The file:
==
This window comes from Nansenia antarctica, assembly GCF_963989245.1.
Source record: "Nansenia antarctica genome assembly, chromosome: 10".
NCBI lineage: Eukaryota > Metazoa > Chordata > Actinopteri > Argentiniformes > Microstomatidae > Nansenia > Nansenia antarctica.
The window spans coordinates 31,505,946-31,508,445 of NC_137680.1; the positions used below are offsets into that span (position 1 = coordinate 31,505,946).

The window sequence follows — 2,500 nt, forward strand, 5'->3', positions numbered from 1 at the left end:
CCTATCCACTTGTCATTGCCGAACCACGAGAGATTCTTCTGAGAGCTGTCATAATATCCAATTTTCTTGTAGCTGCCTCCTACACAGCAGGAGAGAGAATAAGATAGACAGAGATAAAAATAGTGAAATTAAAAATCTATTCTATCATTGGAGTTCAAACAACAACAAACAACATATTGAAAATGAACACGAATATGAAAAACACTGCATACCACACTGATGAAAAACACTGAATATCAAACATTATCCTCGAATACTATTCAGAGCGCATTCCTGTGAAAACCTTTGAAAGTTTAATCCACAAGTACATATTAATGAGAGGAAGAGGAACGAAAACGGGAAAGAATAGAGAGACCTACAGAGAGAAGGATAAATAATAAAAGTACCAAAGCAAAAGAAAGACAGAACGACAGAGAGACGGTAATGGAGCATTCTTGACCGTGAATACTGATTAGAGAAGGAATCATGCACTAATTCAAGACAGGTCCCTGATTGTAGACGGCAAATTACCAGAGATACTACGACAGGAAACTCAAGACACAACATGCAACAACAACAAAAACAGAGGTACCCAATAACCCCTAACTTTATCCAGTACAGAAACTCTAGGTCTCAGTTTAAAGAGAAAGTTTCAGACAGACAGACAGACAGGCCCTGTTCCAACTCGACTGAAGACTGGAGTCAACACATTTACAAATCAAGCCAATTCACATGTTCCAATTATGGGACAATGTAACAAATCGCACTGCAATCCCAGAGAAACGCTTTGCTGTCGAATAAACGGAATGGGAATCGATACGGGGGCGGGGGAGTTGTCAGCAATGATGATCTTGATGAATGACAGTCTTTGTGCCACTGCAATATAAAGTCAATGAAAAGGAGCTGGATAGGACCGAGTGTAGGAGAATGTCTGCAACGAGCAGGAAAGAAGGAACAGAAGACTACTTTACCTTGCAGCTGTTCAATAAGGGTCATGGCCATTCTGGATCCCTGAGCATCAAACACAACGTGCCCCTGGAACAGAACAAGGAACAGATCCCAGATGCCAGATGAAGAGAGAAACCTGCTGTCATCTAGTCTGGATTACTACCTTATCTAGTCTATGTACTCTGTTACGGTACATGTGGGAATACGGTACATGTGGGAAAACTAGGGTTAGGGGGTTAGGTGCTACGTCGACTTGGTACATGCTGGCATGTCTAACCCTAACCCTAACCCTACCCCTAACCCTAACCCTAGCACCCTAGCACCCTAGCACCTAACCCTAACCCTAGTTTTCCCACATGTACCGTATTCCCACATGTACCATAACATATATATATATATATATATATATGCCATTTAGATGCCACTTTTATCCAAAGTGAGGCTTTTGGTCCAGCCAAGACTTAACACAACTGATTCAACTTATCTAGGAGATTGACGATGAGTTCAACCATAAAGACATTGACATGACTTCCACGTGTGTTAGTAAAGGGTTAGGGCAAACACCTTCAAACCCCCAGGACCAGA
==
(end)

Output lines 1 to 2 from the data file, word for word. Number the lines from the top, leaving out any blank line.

This window comes from Nansenia antarctica, assembly GCF_963989245.1.
Source record: "Nansenia antarctica genome assembly, chromosome: 10".